If you would like to join the group go to: https://www.facebook.com/groups/153966341438728/

Mar 11, 2013 - On A Personal Note    No Comments

Dream Walking With My Grandfather

This past Friday night I had a very peculiar dream. My deceased grandfather, deceased great grandmother and my grandmother (who is still living) were all there. My grandfather and I walked down the old lane that led up to their farmhouse just liked we used to. My grandfather was talking but I was in a fog, in disbelief that I was on a walk with him. I tried to savor every minute of it. I must have looked forlorn; he put his arm around me very reassuringly. This time we walked past the old farmhouse where he and my grandma lived for nearly thirty years, past the ramshackle of a house he grew up in but only it was neat and tidy painted a deep teal with white trim and walked into a little light yellow cottage house with gingerbread on the front porch. Inside was my grandmother, when we stepped inside she handed me the phone and said “It’s your great grandmother calling for you.”  I picked up the phone and said “Grandma! You’re dead!” She very indignantly replied “No I’m NOT who told you that?” Then she laughed. Then I woke up, a bit confused, a bit happy and a bit sad.

Dreams like this are bittersweet. As time goes by I am forgetting the sound of my grandfather and my great-grandmother’s voices. When I close my eyes and concentrate I can remember their laugh. In dreams like this one I can remember but then the longer I am awake the more I forget again. Dreams like this are bittersweet for they are reminders of things I used to do all the time- walks with my grandfather and phone calls with my great-grandmother- and things I never really did- talk to my grandfather about his childhood or much about his family.

Then on Saturday I came across a copy of one of my favorite John Wayne movies, the Searchers. It is also a movie I had watched with my grandfather. So of course I had to buy it. My grandfather was the biggest John Wayne fan, so much so that I organized a collection amongst family members to get a memorial brick placed outside of John Wayne’s birthplace and museum in Winterset Iowa. Later that night I popped the movie into my DVD player and grabbed an old fleece blanket that was my grandfather’s. When he got sick he got cold a lot, the image of a cowboy on it reminded me of John Wayne so I bought for him to cover up with while he watched his westerns. I like to think that when I wrap myself up in that blanket and turn on a western that his spirit is right there with me.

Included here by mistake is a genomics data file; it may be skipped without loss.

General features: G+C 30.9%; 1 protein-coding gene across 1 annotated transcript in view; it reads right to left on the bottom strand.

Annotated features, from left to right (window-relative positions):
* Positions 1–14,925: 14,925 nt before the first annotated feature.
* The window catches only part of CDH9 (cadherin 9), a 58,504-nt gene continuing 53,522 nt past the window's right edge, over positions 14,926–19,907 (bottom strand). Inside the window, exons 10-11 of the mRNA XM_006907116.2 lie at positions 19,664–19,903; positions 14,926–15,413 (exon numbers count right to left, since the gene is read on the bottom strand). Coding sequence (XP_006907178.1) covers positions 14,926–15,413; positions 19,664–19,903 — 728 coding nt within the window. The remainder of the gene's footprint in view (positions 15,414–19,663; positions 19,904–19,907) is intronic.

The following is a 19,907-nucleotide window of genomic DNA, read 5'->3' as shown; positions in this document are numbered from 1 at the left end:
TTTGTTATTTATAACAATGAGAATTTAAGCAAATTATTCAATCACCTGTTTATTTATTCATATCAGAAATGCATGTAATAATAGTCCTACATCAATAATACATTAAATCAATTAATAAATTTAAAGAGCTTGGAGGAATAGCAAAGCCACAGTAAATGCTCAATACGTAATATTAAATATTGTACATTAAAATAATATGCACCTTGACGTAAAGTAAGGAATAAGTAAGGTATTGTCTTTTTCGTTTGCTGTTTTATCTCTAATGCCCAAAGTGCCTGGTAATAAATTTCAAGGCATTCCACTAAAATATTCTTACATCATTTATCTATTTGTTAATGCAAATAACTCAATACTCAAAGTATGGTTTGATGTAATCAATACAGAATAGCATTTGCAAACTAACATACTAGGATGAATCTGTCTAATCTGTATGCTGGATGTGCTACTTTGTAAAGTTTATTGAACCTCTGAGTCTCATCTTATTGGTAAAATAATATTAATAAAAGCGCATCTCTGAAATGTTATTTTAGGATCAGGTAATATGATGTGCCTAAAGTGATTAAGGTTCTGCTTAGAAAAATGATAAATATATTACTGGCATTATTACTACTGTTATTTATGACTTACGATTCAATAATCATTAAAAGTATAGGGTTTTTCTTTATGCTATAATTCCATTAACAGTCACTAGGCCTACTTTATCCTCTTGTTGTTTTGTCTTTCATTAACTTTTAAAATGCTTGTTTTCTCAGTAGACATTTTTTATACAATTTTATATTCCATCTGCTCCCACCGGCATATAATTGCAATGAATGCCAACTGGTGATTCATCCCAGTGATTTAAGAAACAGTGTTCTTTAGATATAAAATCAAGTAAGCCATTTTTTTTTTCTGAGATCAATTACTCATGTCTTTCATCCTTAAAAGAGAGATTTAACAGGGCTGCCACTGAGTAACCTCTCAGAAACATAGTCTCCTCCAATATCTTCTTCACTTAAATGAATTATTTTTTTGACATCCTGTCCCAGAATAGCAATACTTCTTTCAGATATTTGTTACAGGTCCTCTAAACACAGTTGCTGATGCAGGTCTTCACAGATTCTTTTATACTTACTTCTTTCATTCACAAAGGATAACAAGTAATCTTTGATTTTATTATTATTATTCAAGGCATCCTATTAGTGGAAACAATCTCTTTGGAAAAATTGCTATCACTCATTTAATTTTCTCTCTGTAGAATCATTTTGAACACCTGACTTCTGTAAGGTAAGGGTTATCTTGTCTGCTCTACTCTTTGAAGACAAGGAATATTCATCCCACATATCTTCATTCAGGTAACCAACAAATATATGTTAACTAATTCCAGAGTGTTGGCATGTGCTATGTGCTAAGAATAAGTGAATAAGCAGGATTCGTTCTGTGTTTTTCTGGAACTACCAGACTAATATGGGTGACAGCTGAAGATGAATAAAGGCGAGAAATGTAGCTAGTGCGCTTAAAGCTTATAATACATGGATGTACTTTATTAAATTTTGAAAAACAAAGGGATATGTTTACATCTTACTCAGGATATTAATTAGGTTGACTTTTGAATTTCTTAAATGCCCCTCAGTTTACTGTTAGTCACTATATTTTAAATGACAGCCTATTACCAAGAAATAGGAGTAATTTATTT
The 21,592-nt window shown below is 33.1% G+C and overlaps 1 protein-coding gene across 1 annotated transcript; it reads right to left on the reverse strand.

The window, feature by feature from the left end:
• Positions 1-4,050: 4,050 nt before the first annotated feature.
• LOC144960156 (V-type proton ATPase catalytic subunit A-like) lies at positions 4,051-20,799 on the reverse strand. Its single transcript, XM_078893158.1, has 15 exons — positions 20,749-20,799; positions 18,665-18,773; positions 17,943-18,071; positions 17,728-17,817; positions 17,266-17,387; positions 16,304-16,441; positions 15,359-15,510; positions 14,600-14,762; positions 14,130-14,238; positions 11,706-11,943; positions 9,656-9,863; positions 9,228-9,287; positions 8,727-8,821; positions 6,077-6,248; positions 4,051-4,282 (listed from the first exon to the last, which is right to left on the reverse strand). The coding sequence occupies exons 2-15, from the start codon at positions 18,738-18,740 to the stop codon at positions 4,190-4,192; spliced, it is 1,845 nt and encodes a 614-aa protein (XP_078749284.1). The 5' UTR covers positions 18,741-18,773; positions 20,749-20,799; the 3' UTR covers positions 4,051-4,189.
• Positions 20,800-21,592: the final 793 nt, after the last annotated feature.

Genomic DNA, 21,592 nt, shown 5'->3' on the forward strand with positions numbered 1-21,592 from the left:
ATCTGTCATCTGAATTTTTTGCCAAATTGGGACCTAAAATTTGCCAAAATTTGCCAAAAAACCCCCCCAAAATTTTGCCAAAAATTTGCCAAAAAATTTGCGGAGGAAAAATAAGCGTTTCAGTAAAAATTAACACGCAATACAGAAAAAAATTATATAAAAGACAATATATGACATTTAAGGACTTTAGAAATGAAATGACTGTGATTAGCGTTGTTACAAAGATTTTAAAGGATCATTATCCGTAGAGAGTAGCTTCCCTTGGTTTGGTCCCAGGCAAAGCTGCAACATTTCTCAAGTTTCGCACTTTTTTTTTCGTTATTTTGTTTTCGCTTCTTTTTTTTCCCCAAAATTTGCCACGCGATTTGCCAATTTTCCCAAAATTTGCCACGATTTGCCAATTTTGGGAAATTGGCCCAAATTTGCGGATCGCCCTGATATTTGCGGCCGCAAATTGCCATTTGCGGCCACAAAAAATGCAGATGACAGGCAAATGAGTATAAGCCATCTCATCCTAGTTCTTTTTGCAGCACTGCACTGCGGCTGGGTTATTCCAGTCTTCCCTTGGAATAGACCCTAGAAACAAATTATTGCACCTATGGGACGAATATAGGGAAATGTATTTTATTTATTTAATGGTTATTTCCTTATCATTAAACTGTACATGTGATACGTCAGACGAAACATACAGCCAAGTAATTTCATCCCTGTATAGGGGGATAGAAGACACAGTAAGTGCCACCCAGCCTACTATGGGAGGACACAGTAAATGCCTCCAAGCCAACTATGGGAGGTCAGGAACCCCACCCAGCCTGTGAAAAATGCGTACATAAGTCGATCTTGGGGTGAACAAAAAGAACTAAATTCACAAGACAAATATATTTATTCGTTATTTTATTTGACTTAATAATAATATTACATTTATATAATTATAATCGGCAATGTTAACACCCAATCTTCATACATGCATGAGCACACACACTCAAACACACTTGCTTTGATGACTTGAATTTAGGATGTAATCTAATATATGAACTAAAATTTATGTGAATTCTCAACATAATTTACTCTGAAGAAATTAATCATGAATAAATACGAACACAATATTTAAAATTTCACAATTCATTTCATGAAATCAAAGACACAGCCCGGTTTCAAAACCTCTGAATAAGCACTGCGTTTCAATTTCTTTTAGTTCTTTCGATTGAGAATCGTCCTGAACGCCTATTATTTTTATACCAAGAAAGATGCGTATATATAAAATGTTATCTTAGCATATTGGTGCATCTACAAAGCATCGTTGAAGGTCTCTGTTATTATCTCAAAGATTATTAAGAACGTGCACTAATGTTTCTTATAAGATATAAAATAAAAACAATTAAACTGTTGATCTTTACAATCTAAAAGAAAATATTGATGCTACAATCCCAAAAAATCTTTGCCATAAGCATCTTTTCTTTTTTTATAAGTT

I was watching the movie I couldn’t help but think of what my grandfather’s westerns say about him, looking for little bits of my grandfather in those movies. I realize that may sound silly to some….. There is a simpleness to the old westerns, at the end of the day ‘good’ always wins, John Wayne rides (or walks) off into the sunset. Life certainly threw its share of curveballs at my grandfather starting even before he was born. I wonder if the simpleness of them drew him to them. I see John Wayne venturing through wild untamed spaces and it reminds me of all the trips up into the mountains with my grandpa. John Wayne’s characters are always strong but with a gentle tender-hearted side- just like my grandfather. My grandfather also had the same aversion to bullshit and aptitude for trouble. My kids were born after grandpa died; my daughter was born not even six weeks after he died. I see so much of him in her and in my son who has two middle names to honor him. The older they get the more thankful I am for all those deceptively simple afternoons I spent watching westerns with my grandpa. Hopefully someday they won’t mind watching westerns with their mom and hearing about just how special their great-grandfather was.

One of the last taken with my grandfather, about a year maybe a year and a half before he died- there is a really funny story behind why my grandmother had a black eye although I cannot remember the specifics of it now. We are standing in the kitchen of the old farmhouse mentioned above, my grandmother is the one who painted the kitchen cabinets. My sister and cousin are standing with us. I am about 19 here and standing next to my grandmother.

The Day to Day of It All: Pursuing a Masters in History

A couple months ago I shared my thoughts on how genealogists view those who are pursuing an academic degree in history. One fellow genealogist aptly called this “academic bias.”[1] I also said that I will be writing more about what genealogists can learn from historians. While I have written about the trials and tribulations associated with the pursuit of a graduate degree, introduced the concept of historiography and reflected on general lessons I fear I have neglected what graduate school is like on a day to day basis. Before I delve further, I feel the need to do address this neglect. My personal experience has been that more often than not people in general not just genealogists do not understand what a) is involved on a day to day basis and b) what an online program entails. I should clarify this is post is as always based upon my own personal experience with an online program.

First some background information: The current program I am enrolled in is through the University of Nebraska Kearney. It requires the completion of 30 credit hours for those seeking the thesis option (such as myself) or 36 credit hours for those who are not seeking the thesis option. I had to wait until I successfully completed 12 hours or more with a minimum GPA of 3.5 before I could apply to thesis portion of the program; this entailed finding a professor who would serve as my thesis advisor, submitting an application and the submission of a thesis proposal. Those who do not seek the thesis option have to complete a comprehensive oral exam. Revisions to the graduate program occurred this past fall, requiring thesis students to complete 36 credit hours.